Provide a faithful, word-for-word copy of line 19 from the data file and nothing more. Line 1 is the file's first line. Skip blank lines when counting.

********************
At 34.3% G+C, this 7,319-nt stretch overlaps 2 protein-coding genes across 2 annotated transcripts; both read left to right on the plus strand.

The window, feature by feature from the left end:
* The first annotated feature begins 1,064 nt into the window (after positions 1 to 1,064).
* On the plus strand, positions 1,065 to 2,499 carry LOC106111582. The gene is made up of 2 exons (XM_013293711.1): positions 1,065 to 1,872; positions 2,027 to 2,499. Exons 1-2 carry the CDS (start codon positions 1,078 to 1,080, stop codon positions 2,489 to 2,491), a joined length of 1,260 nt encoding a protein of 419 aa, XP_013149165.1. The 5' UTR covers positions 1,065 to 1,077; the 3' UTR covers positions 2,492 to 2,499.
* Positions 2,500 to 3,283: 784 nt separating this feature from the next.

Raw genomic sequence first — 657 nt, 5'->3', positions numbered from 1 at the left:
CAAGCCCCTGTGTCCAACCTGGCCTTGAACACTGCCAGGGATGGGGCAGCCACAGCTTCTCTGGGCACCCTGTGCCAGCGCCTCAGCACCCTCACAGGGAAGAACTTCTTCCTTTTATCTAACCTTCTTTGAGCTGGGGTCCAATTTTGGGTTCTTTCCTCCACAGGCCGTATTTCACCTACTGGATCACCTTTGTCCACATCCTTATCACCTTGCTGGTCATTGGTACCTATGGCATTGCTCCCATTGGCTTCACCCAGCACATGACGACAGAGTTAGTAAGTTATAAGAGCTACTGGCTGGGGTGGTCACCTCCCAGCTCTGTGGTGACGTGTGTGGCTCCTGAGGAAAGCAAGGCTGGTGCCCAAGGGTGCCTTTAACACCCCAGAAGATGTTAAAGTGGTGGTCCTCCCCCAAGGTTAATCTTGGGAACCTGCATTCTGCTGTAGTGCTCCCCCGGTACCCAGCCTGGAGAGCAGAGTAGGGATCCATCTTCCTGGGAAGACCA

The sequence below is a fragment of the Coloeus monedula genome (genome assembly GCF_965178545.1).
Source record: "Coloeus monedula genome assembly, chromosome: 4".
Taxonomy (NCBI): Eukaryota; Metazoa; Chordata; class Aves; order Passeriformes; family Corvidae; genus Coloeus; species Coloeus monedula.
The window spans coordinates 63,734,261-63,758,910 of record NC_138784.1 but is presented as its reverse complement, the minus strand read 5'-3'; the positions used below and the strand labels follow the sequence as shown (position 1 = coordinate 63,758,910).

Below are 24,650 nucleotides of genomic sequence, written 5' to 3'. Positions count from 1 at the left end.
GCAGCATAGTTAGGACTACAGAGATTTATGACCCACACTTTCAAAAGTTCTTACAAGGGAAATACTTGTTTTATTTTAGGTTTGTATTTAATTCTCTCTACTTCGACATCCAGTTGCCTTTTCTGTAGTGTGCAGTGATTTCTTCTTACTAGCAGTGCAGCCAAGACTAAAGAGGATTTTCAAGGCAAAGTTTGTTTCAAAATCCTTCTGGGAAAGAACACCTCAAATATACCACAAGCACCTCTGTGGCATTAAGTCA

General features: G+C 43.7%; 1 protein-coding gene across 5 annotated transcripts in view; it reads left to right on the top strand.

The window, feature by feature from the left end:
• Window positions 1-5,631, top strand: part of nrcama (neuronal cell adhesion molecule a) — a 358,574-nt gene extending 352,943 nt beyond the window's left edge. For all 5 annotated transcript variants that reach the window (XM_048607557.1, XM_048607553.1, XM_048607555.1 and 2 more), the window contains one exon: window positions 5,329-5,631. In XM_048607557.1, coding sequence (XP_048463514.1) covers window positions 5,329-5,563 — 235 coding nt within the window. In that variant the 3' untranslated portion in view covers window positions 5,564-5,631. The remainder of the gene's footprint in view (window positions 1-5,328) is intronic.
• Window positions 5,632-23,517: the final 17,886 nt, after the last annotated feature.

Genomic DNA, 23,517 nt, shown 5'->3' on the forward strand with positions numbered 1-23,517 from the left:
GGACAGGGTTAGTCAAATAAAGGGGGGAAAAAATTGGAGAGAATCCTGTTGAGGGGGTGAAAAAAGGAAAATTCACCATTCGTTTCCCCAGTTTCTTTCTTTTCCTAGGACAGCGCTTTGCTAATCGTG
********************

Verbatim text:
GGACAGGGTTAGTCAAATAAAGGGGGGAAAAAATTGGAGAGAATCCTGTTGAGGGGGTGAAAAAAGGAAAATTCACCATTCGTTTCCCCAGTTTCTTTCTTTTCCTAGGACAGCGCTTTGCTAATCGTG